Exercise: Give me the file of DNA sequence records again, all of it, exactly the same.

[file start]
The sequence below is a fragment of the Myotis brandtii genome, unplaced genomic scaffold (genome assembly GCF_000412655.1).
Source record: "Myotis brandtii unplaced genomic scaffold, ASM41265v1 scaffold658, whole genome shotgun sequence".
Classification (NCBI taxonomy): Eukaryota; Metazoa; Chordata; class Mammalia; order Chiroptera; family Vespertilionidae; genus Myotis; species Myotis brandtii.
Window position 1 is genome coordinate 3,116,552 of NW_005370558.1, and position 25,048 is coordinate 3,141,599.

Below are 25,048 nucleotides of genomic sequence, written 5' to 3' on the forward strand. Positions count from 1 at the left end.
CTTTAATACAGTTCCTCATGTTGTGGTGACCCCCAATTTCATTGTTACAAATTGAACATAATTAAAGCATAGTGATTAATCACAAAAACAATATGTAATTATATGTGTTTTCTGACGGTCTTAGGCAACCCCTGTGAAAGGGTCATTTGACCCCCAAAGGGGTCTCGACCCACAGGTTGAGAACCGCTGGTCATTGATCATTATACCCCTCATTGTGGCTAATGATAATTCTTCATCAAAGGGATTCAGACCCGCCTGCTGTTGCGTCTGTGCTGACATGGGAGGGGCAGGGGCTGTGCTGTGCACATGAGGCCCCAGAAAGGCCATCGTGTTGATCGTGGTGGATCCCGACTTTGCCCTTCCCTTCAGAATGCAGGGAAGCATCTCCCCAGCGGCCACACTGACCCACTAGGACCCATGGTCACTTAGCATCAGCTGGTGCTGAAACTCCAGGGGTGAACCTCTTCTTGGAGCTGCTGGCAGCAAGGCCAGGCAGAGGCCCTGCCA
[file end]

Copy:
The sequence below is a fragment of the Myotis brandtii genome, unplaced genomic scaffold (genome assembly GCF_000412655.1).
Source record: "Myotis brandtii unplaced genomic scaffold, ASM41265v1 scaffold658, whole genome shotgun sequence".
Classification (NCBI taxonomy): Eukaryota; Metazoa; Chordata; class Mammalia; order Chiroptera; family Vespertilionidae; genus Myotis; species Myotis brandtii.
Window position 1 is genome coordinate 3,116,552 of NW_005370558.1, and position 25,048 is coordinate 3,141,599.

Below are 25,048 nucleotides of genomic sequence, written 5' to 3' on the forward strand. Positions count from 1 at the left end.
CTTTAATACAGTTCCTCATGTTGTGGTGACCCCCAATTTCATTGTTACAAATTGAACATAATTAAAGCATAGTGATTAATCACAAAAACAATATGTAATTATATGTGTTTTCTGACGGTCTTAGGCAACCCCTGTGAAAGGGTCATTTGACCCCCAAAGGGGTCTCGACCCACAGGTTGAGAACCGCTGGTCATTGATCATTATACCCCTCATTGTGGCTAATGATAATTCTTCATCAAAGGGATTCAGACCCGCCTGCTGTTGCGTCTGTGCTGACATGGGAGGGGCAGGGGCTGTGCTGTGCACATGAGGCCCCAGAAAGGCCATCGTGTTGATCGTGGTGGATCCCGACTTTGCCCTTCCCTTCAGAATGCAGGGAAGCATCTCCCCAGCGGCCACACTGACCCACTAGGACCCATGGTCACTTAGCATCAGCTGGTGCTGAAACTCCAGGGGTGAACCTCTTCTTGGAGCTGCTGGCAGCAAGGCCAGGCAGAGGCCCTGCCA